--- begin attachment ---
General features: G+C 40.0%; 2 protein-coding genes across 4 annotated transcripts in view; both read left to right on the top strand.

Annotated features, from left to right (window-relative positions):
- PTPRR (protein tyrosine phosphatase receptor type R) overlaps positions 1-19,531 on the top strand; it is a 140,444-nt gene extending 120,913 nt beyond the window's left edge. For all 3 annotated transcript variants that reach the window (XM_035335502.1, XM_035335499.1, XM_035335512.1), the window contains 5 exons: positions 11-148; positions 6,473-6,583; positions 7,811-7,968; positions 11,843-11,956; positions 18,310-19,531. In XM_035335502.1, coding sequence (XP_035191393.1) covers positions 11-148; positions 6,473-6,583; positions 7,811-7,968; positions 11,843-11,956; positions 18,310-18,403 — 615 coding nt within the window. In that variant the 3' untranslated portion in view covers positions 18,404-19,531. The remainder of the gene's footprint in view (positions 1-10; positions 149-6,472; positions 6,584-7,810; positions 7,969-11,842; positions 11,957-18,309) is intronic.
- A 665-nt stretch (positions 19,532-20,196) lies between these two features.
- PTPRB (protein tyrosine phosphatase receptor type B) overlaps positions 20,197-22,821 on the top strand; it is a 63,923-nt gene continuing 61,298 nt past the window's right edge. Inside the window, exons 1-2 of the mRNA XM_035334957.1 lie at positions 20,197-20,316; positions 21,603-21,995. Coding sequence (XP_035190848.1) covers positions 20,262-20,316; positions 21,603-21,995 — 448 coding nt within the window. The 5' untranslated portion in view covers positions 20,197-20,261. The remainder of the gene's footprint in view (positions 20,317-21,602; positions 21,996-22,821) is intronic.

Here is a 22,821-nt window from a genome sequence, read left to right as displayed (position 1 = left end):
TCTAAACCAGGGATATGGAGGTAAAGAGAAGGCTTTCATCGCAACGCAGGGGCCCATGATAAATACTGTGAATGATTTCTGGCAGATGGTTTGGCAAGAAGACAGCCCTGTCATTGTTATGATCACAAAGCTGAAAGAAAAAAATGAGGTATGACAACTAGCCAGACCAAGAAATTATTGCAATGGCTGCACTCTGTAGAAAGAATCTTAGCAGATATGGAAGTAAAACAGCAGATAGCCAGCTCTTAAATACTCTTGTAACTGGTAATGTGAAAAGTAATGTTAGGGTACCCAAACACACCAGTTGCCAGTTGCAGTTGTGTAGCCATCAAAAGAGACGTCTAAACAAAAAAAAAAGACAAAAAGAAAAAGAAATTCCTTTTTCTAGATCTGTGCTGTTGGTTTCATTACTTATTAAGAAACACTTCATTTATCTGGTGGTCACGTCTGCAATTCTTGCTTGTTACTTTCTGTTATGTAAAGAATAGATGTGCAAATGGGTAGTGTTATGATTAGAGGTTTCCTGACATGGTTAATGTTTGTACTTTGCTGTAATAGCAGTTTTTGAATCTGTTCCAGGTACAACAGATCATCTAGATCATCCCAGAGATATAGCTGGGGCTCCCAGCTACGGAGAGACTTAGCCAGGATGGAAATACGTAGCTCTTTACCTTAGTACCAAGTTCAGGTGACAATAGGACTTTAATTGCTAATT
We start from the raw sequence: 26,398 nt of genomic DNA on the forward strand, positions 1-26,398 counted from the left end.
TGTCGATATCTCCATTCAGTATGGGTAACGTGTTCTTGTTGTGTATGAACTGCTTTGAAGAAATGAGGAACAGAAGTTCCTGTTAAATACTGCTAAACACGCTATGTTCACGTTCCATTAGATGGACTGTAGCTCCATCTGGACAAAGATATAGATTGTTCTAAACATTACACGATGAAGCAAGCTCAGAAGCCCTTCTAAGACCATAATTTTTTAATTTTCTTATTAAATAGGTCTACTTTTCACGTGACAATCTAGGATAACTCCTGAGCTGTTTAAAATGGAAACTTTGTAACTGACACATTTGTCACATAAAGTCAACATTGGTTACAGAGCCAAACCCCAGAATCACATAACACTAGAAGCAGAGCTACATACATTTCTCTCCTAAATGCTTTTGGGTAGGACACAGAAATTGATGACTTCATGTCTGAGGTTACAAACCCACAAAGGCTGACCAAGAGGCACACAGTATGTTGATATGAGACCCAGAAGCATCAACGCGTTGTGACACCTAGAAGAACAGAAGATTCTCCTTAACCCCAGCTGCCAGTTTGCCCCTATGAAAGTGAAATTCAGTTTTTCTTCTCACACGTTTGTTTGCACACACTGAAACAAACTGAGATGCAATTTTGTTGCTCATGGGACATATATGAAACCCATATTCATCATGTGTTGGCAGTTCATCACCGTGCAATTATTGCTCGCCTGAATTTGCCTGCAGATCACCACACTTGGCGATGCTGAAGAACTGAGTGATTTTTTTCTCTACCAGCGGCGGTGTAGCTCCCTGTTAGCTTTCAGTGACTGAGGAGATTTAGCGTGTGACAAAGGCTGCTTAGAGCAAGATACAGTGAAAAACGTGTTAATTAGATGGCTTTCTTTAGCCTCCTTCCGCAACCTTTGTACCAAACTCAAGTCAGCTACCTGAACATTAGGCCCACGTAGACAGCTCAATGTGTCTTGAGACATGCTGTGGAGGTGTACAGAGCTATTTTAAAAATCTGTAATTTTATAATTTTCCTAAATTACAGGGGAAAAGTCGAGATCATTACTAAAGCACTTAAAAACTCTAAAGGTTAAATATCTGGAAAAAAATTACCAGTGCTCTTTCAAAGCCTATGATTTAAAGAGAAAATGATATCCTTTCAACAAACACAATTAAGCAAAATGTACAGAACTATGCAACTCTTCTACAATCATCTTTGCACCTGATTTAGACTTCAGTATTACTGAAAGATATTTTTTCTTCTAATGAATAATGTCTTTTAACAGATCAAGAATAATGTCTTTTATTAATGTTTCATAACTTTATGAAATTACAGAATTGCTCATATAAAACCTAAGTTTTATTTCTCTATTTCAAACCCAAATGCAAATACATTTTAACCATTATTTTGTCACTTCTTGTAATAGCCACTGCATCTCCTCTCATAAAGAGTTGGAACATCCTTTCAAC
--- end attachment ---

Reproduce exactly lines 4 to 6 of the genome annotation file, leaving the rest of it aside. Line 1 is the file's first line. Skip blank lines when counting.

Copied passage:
- A 665-nt stretch (positions 19,532-20,196) lies between these two features.
- PTPRB (protein tyrosine phosphatase receptor type B) overlaps positions 20,197-22,821 on the top strand; it is a 63,923-nt gene continuing 61,298 nt past the window's right edge. Inside the window, exons 1-2 of the mRNA XM_035334957.1 lie at positions 20,197-20,316; positions 21,603-21,995. Coding sequence (XP_035190848.1) covers positions 20,262-20,316; positions 21,603-21,995 — 448 coding nt within the window. The 5' untranslated portion in view covers positions 20,197-20,261. The remainder of the gene's footprint in view (positions 20,317-21,602; positions 21,996-22,821) is intronic.

Here is a 22,821-nt window from a genome sequence, read left to right as displayed (position 1 = left end):